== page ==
Northern Exposure, 1990
CAMA-I (Ja-my) It is a warm greeting that you would use when you haven't seen some one in a very long time, something like the Yup'ik version of "Hello! How the heck are ya? It's been a while, eh?!" And so it is after this greeting that the annual dance festival in Bethel is named. Dancers come from all over Alaska, even the world, to participate. Bethel Regional High School turns into the main stage for 3 whole days of drumming, fan dancing fun. People also come from everywhere to buy and sell their native crafts: ulu knives, kuspeqs, seal skin mittens, hats and parkas, ivory, mastodon and baleen whale jewelry. Deciding not to miss an opportunity to meander the taxi infested streets of Bethel, I hopped a plane Friday night and joined in on the bustling weekend. Columbo was persuaded that he also should see for himself what all the fuss was about so he stopped by from Anchorage too.
Snow go Trail Truckers
Bobshua drove the school suburban on the snow go trail all the way to Bethel so it could get fixed. The alternative would be to wait until spring break up and send it (very expensively) by barge. So the economical adventure was decided upon. Bobshua reported that the trip there was 8 hours of crawling along the 70 miles with a good shovel and 4 wheel drive. A few short weeks later after the repairs were made at the local Bethel autobody shop they drove the return trip. Thankfully while the trail was still frozen. And now we have a suburban again. Quyana Bob and Joshua.
Earrings and barrettes
Purchased this beautiful ivory hair barrette from Paul Beebe one of our village elders here in Quinhagak who hand carved the whole thing! All of it, from the seal and the piece it sits on to the wooden stick and the fish fixed to the end. I love it. Then while perusing the many goods at Cama-i, we found a gorgeous pair of bone earrings. It was shopping therapy village style.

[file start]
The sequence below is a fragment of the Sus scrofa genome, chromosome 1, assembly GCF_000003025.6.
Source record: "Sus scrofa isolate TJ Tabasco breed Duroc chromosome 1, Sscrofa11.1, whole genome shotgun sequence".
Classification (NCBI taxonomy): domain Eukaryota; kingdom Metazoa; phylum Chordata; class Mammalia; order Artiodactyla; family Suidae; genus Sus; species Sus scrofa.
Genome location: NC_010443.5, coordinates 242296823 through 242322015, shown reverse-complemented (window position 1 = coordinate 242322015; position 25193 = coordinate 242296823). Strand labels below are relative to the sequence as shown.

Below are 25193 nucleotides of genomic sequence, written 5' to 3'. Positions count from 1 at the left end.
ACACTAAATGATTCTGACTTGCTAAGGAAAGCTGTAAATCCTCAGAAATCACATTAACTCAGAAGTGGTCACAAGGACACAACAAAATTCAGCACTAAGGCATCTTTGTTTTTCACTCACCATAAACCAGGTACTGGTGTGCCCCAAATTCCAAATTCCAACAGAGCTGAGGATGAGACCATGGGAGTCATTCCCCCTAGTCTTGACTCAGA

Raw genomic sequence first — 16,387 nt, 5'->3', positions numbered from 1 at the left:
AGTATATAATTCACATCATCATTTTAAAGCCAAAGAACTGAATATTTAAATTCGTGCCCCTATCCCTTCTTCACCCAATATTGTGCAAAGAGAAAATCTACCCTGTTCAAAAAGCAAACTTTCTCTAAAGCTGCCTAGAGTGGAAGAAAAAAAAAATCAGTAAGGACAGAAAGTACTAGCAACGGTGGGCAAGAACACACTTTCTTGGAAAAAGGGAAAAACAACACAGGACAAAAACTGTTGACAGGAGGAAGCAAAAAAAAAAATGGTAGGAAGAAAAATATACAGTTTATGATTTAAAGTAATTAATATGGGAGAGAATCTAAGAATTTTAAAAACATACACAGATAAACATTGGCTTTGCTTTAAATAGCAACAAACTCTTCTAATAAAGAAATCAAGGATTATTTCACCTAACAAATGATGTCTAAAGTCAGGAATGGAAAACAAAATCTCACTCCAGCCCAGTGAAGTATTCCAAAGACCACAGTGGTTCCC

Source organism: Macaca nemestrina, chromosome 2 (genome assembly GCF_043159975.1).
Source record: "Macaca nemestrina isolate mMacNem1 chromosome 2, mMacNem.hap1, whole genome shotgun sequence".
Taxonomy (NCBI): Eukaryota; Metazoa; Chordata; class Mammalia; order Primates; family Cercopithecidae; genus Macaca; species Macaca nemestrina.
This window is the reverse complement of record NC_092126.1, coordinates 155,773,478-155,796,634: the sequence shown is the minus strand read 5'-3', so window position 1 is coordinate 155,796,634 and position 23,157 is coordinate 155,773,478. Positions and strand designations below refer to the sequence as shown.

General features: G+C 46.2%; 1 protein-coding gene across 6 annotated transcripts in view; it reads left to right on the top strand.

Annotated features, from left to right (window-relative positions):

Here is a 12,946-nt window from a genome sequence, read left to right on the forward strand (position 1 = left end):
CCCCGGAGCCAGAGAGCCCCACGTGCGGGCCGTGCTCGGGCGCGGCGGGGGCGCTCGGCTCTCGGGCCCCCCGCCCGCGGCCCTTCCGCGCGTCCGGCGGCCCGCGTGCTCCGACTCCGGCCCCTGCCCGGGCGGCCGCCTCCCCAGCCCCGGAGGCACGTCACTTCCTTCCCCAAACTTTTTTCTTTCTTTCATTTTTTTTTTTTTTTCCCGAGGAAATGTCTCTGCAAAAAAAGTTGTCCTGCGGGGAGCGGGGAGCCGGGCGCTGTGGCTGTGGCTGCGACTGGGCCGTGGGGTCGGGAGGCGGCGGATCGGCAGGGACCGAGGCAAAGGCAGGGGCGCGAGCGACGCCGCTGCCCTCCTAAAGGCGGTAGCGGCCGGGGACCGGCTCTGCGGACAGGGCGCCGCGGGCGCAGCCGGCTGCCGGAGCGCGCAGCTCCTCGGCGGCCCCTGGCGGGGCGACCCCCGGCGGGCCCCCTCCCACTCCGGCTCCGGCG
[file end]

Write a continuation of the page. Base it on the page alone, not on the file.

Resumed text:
Boxing up the Groceries
Of course I took advantage of the AC in Bethel and did some grocery shopping, picking up odds and ends for other teachers left behind. I had to smile as I visited with all kinds of people I've met over the last two years. You run into everyone at the AC it's like a reunion every time you walk in! Then you pay way too much money for only a couple items, grab a box from the pile and pack up your expensive goods so they will be air worthy. I'm gonna miss that...boxing up my groceries in Bethel to merrily fly the home to Quin. It's like Christmas.
Come on ring those bells
At Alison's advice I have tied a bell to the door knob of my house in hopes of training Tak to ring it when he has to go potty. He has rung it twice. I won't tell you the ratio of accidents to successful potty calls. Pray for us, we are both on a large learning curve.
Sunshine on my pillow at 10pm makes me not tired. That's right it is still light out at 10:00 pm here in Quinhagak. We are all awake and running around at hours when we should be cuddled up in our beds. We say things like..."Wow! How can it be that late already?" and "It doesn't seem that late." and "It's WHAT time???" Then every morning we drag our underslept bodies into school, stumble around the coffee pot and compare bedtimes. We do get lots of extra walks to beach again. And as you can see, the kids are taking good advantage of the light and 'open water' on 'Lake Quinhagak' just between the NVK building and newer housing.
1st graders celebrated completing their 120th lesson in language by skiing a couple weeks ago. What a hoot!
- To submit (oneself) passively; accept as inevitable.
- To give up (a position, for example), especially by formal notification.
- To relinquish (a privilege, right, or claim).